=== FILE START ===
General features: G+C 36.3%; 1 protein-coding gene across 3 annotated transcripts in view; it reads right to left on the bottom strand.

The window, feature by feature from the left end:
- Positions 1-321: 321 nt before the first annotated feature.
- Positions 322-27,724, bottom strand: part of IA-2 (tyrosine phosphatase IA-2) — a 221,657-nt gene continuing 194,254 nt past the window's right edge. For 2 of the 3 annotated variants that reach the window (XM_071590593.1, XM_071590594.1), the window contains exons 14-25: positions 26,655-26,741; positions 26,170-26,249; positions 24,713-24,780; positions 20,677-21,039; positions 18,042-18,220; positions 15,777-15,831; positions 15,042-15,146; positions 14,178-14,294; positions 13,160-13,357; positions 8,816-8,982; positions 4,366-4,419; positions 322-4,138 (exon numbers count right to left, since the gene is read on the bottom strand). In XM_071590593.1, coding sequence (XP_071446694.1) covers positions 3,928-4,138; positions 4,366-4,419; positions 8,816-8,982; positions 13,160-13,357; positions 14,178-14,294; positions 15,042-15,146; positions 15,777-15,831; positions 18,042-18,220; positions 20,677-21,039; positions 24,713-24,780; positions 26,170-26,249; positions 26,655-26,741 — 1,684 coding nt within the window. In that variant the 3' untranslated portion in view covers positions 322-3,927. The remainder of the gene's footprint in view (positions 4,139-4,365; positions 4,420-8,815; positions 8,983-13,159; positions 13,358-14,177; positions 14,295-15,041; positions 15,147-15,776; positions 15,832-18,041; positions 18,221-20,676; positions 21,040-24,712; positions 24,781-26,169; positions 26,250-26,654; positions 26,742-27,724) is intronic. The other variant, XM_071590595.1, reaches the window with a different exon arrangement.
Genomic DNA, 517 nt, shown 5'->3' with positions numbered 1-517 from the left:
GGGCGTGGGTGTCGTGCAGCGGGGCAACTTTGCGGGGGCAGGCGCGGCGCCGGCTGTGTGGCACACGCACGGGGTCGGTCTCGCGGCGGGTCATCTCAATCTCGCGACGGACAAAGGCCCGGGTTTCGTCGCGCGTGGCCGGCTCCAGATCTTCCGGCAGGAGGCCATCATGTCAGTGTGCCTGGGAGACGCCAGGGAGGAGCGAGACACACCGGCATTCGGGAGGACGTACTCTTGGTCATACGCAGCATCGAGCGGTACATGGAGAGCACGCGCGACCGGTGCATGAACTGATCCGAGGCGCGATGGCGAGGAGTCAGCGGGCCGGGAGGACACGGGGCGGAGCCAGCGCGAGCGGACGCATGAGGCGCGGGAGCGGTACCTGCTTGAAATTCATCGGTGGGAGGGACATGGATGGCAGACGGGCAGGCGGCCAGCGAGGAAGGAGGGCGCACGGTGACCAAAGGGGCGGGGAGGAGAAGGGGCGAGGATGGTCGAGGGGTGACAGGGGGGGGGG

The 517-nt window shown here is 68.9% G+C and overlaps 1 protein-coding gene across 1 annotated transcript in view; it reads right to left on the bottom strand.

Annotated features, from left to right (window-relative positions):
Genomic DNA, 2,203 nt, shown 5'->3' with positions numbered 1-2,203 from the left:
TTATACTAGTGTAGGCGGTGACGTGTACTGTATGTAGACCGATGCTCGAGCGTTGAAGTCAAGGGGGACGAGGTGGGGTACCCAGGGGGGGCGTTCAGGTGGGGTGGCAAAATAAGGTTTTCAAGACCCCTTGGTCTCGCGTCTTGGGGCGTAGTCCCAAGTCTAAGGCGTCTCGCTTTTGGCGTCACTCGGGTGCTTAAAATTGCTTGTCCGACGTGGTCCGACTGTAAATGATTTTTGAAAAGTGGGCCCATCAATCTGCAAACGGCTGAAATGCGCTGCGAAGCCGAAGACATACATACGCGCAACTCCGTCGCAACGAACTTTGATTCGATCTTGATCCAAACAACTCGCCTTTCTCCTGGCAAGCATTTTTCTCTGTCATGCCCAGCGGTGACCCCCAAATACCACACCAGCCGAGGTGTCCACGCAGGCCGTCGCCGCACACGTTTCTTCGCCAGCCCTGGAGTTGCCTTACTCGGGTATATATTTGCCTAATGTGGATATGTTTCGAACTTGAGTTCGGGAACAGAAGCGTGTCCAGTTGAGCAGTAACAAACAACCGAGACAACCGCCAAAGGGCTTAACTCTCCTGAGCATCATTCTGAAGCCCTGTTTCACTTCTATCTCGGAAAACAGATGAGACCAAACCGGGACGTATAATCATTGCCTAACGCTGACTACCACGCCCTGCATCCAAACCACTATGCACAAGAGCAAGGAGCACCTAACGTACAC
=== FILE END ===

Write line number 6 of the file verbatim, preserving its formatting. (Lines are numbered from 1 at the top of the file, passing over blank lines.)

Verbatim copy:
GGGCGTGGGTGTCGTGCAGCGGGGCAACTTTGCGGGGGCAGGCGCGGCGCCGGCTGTGTGGCACACGCACGGGGTCGGTCTCGCGGCGGGTCATCTCAATCTCGCGACGGACAAAGGCCCGGGTTTCGTCGCGCGTGGCCGGCTCCAGATCTTCCGGCAGGAGGCCATCATGTCAGTGTGCCTGGGAGACGCCAGGGAGGAGCGAGACACACCGGCATTCGGGAGGACGTACTCTTGGTCATACGCAGCATCGAGCGGTACATGGAGAGCACGCGCGACCGGTGCATGAACTGATCCGAGGCGCGATGGCGAGGAGTCAGCGGGCCGGGAGGACACGGGGCGGAGCCAGCGCGAGCGGACGCATGAGGCGCGGGAGCGGTACCTGCTTGAAATTCATCGGTGGGAGGGACATGGATGGCAGACGGGCAGGCGGCCAGCGAGGAAGGAGGGCGCACGGTGACCAAAGGGGCGGGGAGGAGAAGGGGCGAGGATGGTCGAGGGGTGACAGGGGGGGGGG